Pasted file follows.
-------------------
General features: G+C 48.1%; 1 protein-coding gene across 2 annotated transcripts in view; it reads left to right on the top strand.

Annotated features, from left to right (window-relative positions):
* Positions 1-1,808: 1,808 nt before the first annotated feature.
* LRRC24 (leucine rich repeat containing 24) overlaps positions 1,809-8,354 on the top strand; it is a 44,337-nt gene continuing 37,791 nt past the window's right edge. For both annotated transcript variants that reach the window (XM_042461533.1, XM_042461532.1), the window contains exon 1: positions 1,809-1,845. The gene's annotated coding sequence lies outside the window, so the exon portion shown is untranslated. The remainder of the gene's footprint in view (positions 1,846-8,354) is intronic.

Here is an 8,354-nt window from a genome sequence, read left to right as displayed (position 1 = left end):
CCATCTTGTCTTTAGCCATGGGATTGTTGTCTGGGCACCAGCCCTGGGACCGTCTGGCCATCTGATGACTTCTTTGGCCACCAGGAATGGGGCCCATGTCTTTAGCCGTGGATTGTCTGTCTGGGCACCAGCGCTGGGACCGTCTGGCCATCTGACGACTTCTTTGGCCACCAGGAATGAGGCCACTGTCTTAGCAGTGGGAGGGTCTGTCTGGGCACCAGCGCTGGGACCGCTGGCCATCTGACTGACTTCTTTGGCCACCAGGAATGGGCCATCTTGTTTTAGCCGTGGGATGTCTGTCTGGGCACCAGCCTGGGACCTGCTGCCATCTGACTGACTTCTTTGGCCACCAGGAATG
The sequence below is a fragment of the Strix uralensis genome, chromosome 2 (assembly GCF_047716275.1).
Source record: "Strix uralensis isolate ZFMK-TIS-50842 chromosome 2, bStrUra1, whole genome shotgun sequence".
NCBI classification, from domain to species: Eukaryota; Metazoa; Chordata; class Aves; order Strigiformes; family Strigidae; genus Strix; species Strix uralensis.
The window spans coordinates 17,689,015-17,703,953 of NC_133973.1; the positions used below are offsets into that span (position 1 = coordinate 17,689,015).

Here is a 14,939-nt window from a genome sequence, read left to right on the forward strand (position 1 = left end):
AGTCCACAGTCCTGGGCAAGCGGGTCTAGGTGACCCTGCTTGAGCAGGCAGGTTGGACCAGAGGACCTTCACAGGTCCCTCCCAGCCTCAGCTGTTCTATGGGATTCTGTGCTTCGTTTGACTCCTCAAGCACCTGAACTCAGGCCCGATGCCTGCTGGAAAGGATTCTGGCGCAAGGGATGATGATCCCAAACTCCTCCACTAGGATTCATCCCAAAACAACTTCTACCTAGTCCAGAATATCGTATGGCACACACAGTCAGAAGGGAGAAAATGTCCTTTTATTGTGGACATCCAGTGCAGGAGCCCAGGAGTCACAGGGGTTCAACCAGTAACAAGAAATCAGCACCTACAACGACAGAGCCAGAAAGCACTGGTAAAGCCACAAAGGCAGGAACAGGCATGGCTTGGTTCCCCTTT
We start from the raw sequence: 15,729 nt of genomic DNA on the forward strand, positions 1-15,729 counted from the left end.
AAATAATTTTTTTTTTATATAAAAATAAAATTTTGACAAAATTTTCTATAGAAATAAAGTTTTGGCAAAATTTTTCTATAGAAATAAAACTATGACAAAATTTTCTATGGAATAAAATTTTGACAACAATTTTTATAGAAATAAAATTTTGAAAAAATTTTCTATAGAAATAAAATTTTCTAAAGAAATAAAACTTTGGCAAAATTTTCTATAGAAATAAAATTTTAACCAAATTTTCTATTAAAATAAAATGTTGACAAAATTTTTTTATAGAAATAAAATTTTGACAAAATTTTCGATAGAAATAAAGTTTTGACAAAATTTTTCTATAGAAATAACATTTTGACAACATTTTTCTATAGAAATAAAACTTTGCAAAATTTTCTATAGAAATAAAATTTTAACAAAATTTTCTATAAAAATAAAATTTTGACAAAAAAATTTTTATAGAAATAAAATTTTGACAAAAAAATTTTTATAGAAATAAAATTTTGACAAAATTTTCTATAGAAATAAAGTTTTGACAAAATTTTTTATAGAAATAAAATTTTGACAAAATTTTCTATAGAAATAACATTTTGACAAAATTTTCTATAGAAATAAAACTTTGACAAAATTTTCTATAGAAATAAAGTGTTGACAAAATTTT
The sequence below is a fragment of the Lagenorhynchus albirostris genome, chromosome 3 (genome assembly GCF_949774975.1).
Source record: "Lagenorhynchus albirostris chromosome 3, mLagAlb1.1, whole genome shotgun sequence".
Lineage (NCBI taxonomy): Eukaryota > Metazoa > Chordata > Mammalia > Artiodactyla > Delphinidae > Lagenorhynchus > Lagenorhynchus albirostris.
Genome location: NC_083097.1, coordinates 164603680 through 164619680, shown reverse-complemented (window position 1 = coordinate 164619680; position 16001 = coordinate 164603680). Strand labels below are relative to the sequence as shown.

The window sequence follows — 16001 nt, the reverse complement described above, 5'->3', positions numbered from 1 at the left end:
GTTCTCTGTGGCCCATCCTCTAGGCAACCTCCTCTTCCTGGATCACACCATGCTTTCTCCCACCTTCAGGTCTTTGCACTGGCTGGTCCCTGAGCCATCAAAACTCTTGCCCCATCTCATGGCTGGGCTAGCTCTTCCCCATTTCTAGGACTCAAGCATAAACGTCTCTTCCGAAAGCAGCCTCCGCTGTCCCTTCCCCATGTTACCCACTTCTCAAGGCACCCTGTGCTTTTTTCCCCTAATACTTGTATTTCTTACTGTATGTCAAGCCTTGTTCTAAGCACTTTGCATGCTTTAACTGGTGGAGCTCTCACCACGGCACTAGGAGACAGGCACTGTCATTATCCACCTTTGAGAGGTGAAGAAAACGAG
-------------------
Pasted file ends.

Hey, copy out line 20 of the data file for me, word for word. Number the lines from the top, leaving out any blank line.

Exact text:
GTTCTCTGTGGCCCATCCTCTAGGCAACCTCCTCTTCCTGGATCACACCATGCTTTCTCCCACCTTCAGGTCTTTGCACTGGCTGGTCCCTGAGCCATCAAAACTCTTGCCCCATCTCATGGCTGGGCTAGCTCTTCCCCATTTCTAGGACTCAAGCATAAACGTCTCTTCCGAAAGCAGCCTCCGCTGTCCCTTCCCCATGTTACCCACTTCTCAAGGCACCCTGTGCTTTTTTCCCCTAATACTTGTATTTCTTACTGTATGTCAAGCCTTGTTCTAAGCACTTTGCATGCTTTAACTGGTGGAGCTCTCACCACGGCACTAGGAGACAGGCACTGTCATTATCCACCTTTGAGAGGTGAAGAAAACGAG